Food Grade Diatomaceous Earth: Human Benefits

Diatomaceous Earth: Natural Bed Bug Control

DE Detox: Cleanse Your Body with Diatomaceous Earth

How to Chase Away Rodents with Diatomaceous Earth

Natural Flea Control for Cats with Diatomaceous Earth

Natural Flea Control for Dogs with Diatomaceous Earth

Does Diatomaceous Earth Have Side Effects?

Diatomaceous Earth for Cats

The Difference Between DE and Bentonite Clay

Health Benefits of Diatomaceous Earth

Diatomaceous Earth: The Natural Cockroach Killer

Diatomaceous Earth for Dogs

Natural Indoor Ant Treatment

Can Diatomaceous Earth Help Me Lose Weight?

Beginner's Guide to Diatomaceous Earth

Why Home Remedies for Bed Bugs Are Your Only Option

Diatomaceous Earth Benefits Your Hair, Skin, and Nails

Using DE to Polish Copper Bottomed Pots and Pans

Keep Silverware from Tarnishing

Diatomaceous Earth: Deodorizing The Bread Box

Diatomaceous Earth: Elk Feed Additive

Polishing and Cleaning Silver and Pewter Utensils

Polishing and Cleaning Utensils (Non-Silver)

Diatomaceous Earth: Deodorizing Your Vacuum

Diatomaceous Earth: Goose Feed Additive

Diatomaceous Earth: Deodorizing Shoes

Diatomaceous Earth: Bison Feed Additive

Diatomaceous Earth: Polish Out Hard Water Stains

How Do You Spell Diatomaceous Earth?

Diatomaceous Earth: Deodorizing Trash Cans

Diatomaceous Earth: Duck Feed Additive

How Our Diatomaceous Earth Is Going Green

Deodorizing Cupboards, Drawers, and Closets with DE

Pesticides and Dogs Don't Mix

The Many Names of Diatomaceous Earth

Wilcox 3 Quart Duster

Dustin-Mizer Duster

JT Eaton Duster

Replacing Harmful Pesticides with Diatomaceous Earth

Preparing Your Garden for Winter in 6 Easy Steps

Squeeze Duster

Diatomaceous Earth: Sheep Feed Additive

DIY Body Butter Bar

DE Can Easily Clean Oil and Grease Spills

Gilmour 1 Gallon Sprayer

12 Ways to Save Your Essential Oils (and Money) with DE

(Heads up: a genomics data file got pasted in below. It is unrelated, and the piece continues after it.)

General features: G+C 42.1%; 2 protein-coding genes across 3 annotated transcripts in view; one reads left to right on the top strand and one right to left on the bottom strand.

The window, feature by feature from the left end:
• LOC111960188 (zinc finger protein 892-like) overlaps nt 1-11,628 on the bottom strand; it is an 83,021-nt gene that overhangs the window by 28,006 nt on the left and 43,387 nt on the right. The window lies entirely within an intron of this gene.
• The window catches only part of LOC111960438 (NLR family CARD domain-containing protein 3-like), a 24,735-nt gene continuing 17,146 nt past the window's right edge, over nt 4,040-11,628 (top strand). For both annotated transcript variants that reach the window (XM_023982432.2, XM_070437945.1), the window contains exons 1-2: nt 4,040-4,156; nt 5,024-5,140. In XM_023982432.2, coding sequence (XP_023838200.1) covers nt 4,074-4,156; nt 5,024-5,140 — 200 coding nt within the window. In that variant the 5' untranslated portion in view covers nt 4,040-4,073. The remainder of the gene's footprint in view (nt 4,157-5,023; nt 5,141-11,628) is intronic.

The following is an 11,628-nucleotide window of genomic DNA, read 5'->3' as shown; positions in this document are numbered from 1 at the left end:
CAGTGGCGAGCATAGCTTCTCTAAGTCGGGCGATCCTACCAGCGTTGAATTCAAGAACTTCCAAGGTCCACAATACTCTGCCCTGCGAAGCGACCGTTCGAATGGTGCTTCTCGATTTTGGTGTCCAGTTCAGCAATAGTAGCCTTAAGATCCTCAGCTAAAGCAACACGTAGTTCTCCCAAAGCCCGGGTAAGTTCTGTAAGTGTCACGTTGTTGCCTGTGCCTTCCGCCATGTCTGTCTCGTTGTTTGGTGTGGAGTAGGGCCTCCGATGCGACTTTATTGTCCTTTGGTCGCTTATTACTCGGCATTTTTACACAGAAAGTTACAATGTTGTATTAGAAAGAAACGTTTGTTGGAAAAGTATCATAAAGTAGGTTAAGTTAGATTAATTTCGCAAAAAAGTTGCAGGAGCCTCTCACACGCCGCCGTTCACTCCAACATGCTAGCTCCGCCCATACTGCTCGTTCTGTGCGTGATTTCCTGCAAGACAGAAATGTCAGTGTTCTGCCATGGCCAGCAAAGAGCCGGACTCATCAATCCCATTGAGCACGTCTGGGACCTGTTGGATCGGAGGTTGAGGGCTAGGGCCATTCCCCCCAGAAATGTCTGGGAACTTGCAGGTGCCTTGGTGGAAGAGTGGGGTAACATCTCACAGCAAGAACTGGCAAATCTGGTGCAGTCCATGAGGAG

Using DE as an All Purpose Cleaner

Gilmour Duster

How Can DE Help the Pest Problems in your Home?

Extend the Life of Your Essential Oils with DE

Diatomaceous Earth: The Natural Cockroach Killer

cockroach

Cockroaches are commonplace in the arid climate of the American Southwest. They are also attracted to food that has not been stored properly. Cockroaches can build up a resistance to chemical treatments, and fumigation costs remain high; luckily, diatomaceous earth is an organic, low cost, cockroach control that is safe to use around your children and pets. Not only will it rid your home of cockroaches, but it will continue to work long after chemical solutions wear off, and cockroaches won't build up a resistance to the effects of diatomaceous earth.

Read the following steps to apply diatomaceous earth to your home:

Step 1:

Give your home a thorough cleaning. Sweep, mop, put away food, and vacuum thoroughly, including behind appliances and furniture. Maintaining excellent sanitation practices is usually the best defense against cockroaches.

Step 2:

Dry up any damp areas to prepare for your diatomaceous earth application. To prevent more cockroaches, seal up any cracks that could be under sinks, in the bathroom, near baseboards, or around poorly sealed doors. Any kind of entrance for a cockroach should be sealed up. If there are any leaks they need to be taken care of; you can do this with caulk or sealant.

Step 3:

Apply anywhere you have seen cockroaches. Dust lightly, since cockroaches won't step on diatomaceous earth if the dusting is too heavy. Apply DE anywhere cockroaches can hide, enter your home, and where food is commonly dropped. Don't apply the DE to any area that is consistently damp or wet, since wet diatomaceous earth will not kill insects. Use an applicator such as the JT Eaton Duster to spray behind switch and outlet faceplates.

Step 4:

Apply diatomaceous earth around your house along the foundation. If you live in a dry climate you can use one of our wet application methods for your home's exterior. If you live in a damp climate try using one of our dry applicators. Apply DE near any cracks or entrances and along door and window sills.

Step 5:

If you have a crawl space that is not used for storage, treat this area as well. Take 3 lbs of diatomaceous earth and pile it near the entrance to your crawlspace. Using a leaf blower, aim at the pile of DE and turn it on. This should create a large cloud of DE beneath your house. If the crawlspace was not completely covered, repeat the process.

Step 6:

Leave diatomaceous earth applied as long as the cockroach infestation continues. Reapply if the DE gets washed away. Once the cockroaches are gone, you can clean up the diatomaceous earth (click here for cleaning tips), but you can also leave it down as a preventative measure against future infestations.


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